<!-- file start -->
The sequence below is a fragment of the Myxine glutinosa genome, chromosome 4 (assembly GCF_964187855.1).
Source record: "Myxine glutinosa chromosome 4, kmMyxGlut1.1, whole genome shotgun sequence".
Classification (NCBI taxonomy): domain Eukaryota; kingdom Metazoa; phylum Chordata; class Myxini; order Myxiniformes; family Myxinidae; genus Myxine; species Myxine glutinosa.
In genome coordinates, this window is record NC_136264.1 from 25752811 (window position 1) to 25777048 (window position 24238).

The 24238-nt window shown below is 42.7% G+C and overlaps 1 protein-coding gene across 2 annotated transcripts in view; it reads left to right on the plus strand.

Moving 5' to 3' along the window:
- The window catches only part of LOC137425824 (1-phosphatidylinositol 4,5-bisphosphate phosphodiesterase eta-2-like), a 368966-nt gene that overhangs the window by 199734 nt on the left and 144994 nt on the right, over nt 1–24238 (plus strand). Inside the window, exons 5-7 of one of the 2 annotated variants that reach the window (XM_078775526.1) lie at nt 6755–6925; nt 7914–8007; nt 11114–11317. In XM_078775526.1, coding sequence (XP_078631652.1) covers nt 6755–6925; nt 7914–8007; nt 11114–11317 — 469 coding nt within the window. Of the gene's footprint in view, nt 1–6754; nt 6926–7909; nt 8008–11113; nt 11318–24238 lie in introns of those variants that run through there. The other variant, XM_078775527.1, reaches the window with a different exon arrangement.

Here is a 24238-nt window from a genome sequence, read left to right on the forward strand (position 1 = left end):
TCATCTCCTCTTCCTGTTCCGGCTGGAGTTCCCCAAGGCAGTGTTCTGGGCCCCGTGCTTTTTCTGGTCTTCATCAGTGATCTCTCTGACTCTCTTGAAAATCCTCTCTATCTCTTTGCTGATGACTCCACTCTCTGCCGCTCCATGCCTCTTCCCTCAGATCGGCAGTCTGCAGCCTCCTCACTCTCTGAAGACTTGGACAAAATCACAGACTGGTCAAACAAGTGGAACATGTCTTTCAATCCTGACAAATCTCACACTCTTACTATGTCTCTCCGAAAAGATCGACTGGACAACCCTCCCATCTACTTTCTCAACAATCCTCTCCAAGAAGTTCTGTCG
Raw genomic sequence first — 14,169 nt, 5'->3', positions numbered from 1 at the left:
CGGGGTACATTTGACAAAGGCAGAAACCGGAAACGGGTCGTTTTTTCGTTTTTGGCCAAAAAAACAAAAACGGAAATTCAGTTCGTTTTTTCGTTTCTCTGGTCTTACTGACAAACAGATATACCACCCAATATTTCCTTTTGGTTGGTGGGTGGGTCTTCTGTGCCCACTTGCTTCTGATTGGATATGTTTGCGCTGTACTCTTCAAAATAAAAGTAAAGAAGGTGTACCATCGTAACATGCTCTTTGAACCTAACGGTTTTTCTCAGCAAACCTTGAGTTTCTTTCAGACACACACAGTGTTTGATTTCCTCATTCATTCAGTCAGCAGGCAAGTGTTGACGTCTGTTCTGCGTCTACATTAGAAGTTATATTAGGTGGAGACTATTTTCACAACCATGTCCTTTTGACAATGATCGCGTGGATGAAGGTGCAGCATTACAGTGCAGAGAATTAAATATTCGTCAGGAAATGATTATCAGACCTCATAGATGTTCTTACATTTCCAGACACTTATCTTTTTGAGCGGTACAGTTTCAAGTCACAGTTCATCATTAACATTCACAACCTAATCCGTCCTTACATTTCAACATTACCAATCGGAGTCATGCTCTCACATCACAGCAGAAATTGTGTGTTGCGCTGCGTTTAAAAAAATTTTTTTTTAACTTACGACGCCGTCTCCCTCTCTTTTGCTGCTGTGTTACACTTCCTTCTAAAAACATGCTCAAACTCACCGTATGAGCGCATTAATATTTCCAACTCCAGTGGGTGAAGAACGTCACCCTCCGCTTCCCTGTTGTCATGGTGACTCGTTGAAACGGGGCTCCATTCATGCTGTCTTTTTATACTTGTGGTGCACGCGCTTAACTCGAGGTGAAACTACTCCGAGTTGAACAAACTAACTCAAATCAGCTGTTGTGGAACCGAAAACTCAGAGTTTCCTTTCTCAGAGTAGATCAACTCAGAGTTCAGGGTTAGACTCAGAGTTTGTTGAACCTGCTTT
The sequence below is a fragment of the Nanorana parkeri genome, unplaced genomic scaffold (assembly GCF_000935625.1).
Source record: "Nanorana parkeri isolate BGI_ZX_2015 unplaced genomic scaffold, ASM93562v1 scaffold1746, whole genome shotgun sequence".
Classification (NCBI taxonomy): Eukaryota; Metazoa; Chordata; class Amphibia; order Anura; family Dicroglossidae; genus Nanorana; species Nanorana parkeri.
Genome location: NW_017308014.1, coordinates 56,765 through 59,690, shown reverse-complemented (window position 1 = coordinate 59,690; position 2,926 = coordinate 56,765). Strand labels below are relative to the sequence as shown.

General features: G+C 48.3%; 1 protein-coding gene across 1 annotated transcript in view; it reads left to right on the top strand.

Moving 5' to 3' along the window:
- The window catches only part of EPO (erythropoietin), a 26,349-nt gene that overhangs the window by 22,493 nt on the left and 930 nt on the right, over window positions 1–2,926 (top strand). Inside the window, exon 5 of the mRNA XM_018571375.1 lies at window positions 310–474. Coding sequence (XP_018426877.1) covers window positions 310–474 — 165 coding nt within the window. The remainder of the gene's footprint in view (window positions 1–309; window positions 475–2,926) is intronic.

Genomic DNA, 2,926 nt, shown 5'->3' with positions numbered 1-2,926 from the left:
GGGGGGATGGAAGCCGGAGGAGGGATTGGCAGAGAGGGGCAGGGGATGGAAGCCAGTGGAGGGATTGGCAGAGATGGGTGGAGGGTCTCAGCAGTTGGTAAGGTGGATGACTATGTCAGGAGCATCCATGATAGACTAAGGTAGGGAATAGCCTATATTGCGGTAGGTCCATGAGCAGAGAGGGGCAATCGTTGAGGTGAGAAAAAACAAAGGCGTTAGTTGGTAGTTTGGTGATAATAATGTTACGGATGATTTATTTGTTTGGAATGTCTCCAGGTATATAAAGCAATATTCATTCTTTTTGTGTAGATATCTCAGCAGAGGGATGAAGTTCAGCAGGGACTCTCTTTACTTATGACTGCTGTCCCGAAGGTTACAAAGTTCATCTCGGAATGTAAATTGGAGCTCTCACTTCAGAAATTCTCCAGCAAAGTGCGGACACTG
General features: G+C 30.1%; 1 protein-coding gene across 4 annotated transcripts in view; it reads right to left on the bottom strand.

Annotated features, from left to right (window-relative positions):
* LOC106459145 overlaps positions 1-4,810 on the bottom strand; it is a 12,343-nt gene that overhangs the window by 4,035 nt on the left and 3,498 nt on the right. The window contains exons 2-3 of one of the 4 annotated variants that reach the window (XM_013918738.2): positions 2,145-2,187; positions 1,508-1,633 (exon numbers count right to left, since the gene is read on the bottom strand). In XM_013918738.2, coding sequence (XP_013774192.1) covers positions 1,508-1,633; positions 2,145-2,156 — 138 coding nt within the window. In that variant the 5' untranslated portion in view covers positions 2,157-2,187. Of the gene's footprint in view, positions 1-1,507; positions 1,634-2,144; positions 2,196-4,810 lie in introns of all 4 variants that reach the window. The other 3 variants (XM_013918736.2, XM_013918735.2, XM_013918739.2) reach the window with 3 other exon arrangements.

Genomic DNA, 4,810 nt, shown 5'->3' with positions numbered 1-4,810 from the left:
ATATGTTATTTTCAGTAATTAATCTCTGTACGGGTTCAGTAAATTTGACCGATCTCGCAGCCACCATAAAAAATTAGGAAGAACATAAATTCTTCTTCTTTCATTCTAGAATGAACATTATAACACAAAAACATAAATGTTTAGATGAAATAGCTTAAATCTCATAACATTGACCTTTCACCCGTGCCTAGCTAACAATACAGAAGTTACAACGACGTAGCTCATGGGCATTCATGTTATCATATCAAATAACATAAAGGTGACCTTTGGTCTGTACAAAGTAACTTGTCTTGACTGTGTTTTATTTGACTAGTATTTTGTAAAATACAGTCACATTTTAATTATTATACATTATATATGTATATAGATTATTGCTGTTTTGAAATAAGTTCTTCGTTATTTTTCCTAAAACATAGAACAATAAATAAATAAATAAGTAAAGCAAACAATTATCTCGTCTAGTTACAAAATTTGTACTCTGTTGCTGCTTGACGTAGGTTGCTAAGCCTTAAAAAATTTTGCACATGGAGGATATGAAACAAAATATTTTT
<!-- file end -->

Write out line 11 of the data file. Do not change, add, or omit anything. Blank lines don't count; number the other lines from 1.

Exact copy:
CGGGGTACATTTGACAAAGGCAGAAACCGGAAACGGGTCGTTTTTTCGTTTTTGGCCAAAAAAACAAAAACGGAAATTCAGTTCGTTTTTTCGTTTCTCTGGTCTTACTGACAAACAGATATACCACCCAATATTTCCTTTTGGTTGGTGGGTGGGTCTTCTGTGCCCACTTGCTTCTGATTGGATATGTTTGCGCTGTACTCTTCAAAATAAAAGTAAAGAAGGTGTACCATCGTAACATGCTCTTTGAACCTAACGGTTTTTCTCAGCAAACCTTGAGTTTCTTTCAGACACACACAGTGTTTGATTTCCTCATTCATTCAGTCAGCAGGCAAGTGTTGACGTCTGTTCTGCGTCTACATTAGAAGTTATATTAGGTGGAGACTATTTTCACAACCATGTCCTTTTGACAATGATCGCGTGGATGAAGGTGCAGCATTACAGTGCAGAGAATTAAATATTCGTCAGGAAATGATTATCAGACCTCATAGATGTTCTTACATTTCCAGACACTTATCTTTTTGAGCGGTACAGTTTCAAGTCACAGTTCATCATTAACATTCACAACCTAATCCGTCCTTACATTTCAACATTACCAATCGGAGTCATGCTCTCACATCACAGCAGAAATTGTGTGTTGCGCTGCGTTTAAAAAAATTTTTTTTTAACTTACGACGCCGTCTCCCTCTCTTTTGCTGCTGTGTTACACTTCCTTCTAAAAACATGCTCAAACTCACCGTATGAGCGCATTAATATTTCCAACTCCAGTGGGTGAAGAACGTCACCCTCCGCTTCCCTGTTGTCATGGTGACTCGTTGAAACGGGGCTCCATTCATGCTGTCTTTTTATACTTGTGGTGCACGCGCTTAACTCGAGGTGAAACTACTCCGAGTTGAACAAACTAACTCAAATCAGCTGTTGTGGAACCGAAAACTCAGAGTTTCCTTTCTCAGAGTAGATCAACTCAGAGTTCAGGGTTAGACTCAGAGTTTGTTGAACCTGCTTT